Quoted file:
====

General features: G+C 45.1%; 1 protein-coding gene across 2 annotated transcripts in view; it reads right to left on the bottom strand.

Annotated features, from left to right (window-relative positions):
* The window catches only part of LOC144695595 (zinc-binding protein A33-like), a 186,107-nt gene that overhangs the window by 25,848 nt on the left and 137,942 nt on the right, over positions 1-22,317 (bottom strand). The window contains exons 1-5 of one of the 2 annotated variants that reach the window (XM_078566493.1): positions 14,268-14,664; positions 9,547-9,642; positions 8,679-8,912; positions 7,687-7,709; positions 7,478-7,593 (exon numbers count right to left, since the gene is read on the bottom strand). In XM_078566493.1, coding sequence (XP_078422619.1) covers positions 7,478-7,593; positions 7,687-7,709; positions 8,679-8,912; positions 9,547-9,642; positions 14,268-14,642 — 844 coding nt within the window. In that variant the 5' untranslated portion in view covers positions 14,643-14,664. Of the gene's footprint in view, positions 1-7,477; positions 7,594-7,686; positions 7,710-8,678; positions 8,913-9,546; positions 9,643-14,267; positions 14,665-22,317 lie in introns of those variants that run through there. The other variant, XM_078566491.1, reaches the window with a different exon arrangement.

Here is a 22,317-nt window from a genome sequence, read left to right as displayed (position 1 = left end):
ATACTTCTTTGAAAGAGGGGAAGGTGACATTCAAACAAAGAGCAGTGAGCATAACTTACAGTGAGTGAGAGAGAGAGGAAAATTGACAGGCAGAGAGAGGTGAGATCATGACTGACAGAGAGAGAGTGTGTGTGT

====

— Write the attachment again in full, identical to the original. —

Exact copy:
General features: G+C 45.1%; 1 protein-coding gene across 2 annotated transcripts in view; it reads right to left on the bottom strand.

Annotated features, from left to right (window-relative positions):
* The window catches only part of LOC144695595 (zinc-binding protein A33-like), a 186,107-nt gene that overhangs the window by 25,848 nt on the left and 137,942 nt on the right, over positions 1-22,317 (bottom strand). The window contains exons 1-5 of one of the 2 annotated variants that reach the window (XM_078566493.1): positions 14,268-14,664; positions 9,547-9,642; positions 8,679-8,912; positions 7,687-7,709; positions 7,478-7,593 (exon numbers count right to left, since the gene is read on the bottom strand). In XM_078566493.1, coding sequence (XP_078422619.1) covers positions 7,478-7,593; positions 7,687-7,709; positions 8,679-8,912; positions 9,547-9,642; positions 14,268-14,642 — 844 coding nt within the window. In that variant the 5' untranslated portion in view covers positions 14,643-14,664. Of the gene's footprint in view, positions 1-7,477; positions 7,594-7,686; positions 7,710-8,678; positions 8,913-9,546; positions 9,643-14,267; positions 14,665-22,317 lie in introns of those variants that run through there. The other variant, XM_078566491.1, reaches the window with a different exon arrangement.

Here is a 22,317-nt window from a genome sequence, read left to right as displayed (position 1 = left end):
ATACTTCTTTGAAAGAGGGGAAGGTGACATTCAAACAAAGAGCAGTGAGCATAACTTACAGTGAGTGAGAGAGAGAGGAAAATTGACAGGCAGAGAGAGGTGAGATCATGACTGACAGAGAGAGAGTGTGTGTGT